Thursday, March 7, 2013

In Defense of College


There is a lot written about the higher education bubble and how something needs to be done before it bursts. What makes college a bubble is the fear that the money that a student pays into tuition won't be recouped in higher wages after graduation. If the student can't find a job for which she is trained, then the tuition was a bad investment. Why pay $100,000 for college if the graduate will not make $100,000 more than another worker with a high school degree? Add the finance charges of student loans, and the problem is that much worse.

But what if the this whole argument is based on the wrong premise? More on that in a moment.



The fact is, college is a very inefficient place to get trained for a job. Yes, a degree from a top school is mandatory for certain careers: medicine, academia, law, finance. If a student knows that he or she wants to go into one of these fields, then that student should go to the best school possible and focus on that career path. But for everyone else, their college education has little to do with their actual job. How many people do you know who have a job directly related to their major? Is four years of study worth more than four years of experience?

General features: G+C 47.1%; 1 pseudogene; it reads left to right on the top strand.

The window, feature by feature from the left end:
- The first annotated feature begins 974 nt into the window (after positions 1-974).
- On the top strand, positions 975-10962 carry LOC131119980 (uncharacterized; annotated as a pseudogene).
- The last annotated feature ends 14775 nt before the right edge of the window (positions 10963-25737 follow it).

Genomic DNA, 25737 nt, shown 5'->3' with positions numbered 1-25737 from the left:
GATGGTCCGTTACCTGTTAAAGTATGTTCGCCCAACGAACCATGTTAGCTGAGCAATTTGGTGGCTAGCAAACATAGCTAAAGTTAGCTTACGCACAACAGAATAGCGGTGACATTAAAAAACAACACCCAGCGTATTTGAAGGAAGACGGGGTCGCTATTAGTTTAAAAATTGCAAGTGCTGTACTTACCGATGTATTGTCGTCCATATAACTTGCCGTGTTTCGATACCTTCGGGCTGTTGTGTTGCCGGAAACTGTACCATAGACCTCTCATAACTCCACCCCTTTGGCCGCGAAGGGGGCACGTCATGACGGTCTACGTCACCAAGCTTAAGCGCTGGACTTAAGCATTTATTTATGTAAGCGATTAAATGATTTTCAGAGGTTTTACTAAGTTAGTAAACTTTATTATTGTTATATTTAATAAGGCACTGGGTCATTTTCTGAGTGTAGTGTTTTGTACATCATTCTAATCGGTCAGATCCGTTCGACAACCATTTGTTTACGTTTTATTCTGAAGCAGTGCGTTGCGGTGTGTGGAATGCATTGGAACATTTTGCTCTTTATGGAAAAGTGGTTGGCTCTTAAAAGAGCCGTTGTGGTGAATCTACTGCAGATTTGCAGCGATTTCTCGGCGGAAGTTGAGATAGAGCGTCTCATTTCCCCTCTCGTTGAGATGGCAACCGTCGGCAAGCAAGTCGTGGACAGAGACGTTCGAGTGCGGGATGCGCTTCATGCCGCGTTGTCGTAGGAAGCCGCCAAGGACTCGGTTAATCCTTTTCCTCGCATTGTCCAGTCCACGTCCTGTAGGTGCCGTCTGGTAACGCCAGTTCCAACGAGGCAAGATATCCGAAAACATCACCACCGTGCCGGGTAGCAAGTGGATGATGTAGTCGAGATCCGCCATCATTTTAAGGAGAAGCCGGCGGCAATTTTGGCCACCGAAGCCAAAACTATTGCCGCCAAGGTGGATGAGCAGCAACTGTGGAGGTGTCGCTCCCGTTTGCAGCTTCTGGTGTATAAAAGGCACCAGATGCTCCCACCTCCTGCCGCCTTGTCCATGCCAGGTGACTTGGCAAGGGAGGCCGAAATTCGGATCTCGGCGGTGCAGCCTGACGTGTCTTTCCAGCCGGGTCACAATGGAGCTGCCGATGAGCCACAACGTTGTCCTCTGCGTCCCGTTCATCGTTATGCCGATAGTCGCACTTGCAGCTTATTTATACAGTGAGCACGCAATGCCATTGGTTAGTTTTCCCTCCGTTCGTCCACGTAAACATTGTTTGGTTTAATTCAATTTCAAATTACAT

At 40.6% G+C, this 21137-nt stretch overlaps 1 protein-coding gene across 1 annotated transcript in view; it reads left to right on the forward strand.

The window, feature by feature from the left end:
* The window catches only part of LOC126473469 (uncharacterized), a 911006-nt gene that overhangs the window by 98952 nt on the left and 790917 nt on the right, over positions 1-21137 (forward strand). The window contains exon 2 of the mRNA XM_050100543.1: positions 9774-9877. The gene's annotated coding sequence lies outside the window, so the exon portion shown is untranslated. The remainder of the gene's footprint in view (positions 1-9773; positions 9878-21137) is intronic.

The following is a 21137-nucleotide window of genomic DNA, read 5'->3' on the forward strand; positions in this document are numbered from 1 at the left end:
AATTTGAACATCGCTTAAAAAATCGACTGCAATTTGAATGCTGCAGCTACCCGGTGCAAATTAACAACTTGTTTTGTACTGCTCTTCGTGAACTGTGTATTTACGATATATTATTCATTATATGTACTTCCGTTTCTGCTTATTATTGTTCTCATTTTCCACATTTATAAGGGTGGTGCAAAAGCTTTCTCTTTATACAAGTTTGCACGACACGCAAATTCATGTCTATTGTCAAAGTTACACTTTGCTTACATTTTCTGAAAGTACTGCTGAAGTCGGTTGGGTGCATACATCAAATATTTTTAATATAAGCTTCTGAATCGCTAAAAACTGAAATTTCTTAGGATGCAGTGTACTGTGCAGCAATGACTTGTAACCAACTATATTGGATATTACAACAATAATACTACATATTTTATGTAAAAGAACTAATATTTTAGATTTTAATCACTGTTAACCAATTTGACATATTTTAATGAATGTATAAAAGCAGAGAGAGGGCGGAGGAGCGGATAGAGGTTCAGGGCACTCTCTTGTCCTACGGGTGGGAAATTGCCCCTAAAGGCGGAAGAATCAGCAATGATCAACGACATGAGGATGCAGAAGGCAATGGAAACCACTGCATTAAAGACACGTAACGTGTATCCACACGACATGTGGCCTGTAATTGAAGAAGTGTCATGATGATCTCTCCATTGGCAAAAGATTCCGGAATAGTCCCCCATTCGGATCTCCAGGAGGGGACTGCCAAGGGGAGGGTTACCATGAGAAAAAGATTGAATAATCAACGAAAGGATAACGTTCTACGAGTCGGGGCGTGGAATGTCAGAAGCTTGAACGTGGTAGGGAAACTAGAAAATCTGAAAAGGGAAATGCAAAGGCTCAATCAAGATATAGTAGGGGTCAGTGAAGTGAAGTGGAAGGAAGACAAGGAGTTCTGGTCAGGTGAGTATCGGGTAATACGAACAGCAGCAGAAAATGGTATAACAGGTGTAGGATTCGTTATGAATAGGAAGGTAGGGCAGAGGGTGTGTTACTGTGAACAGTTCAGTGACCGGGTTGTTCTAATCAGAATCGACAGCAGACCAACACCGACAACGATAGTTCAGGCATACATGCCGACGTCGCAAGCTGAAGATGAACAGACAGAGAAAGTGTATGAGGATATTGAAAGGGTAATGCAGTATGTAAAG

When people view college as their ticket to higher salaries, they are bound to to be disappointed while the economy and job market is still slow. There just aren't enough jobs for all of the people coming out of school, so there will be too many new graduates piecing together part time jobs or working jobs that don't require a college degree.  These young people, and their parents, are now wondering if college was even worth it.

If a student only wants to make a higher salary, college is a lousy bargain. Here's a suggestion, those students should learn to code. Take some classes in C++ and Ruby at the local community college, work through tutorials online, build experience on some freelance jobs building iPhone apps, and the chances of pulling down a six figure salary are significantly better than if that same person earned a degree in French literature from a private college. Or go to a trade school, be an apprentice, and join a union. A trained welder makes a lot more than an anthropology major who is still looking for work. Another idea I have read about - take the money your family has set aside for college and start a business. A entrepreneur can do a lot with $50,000 and an idea.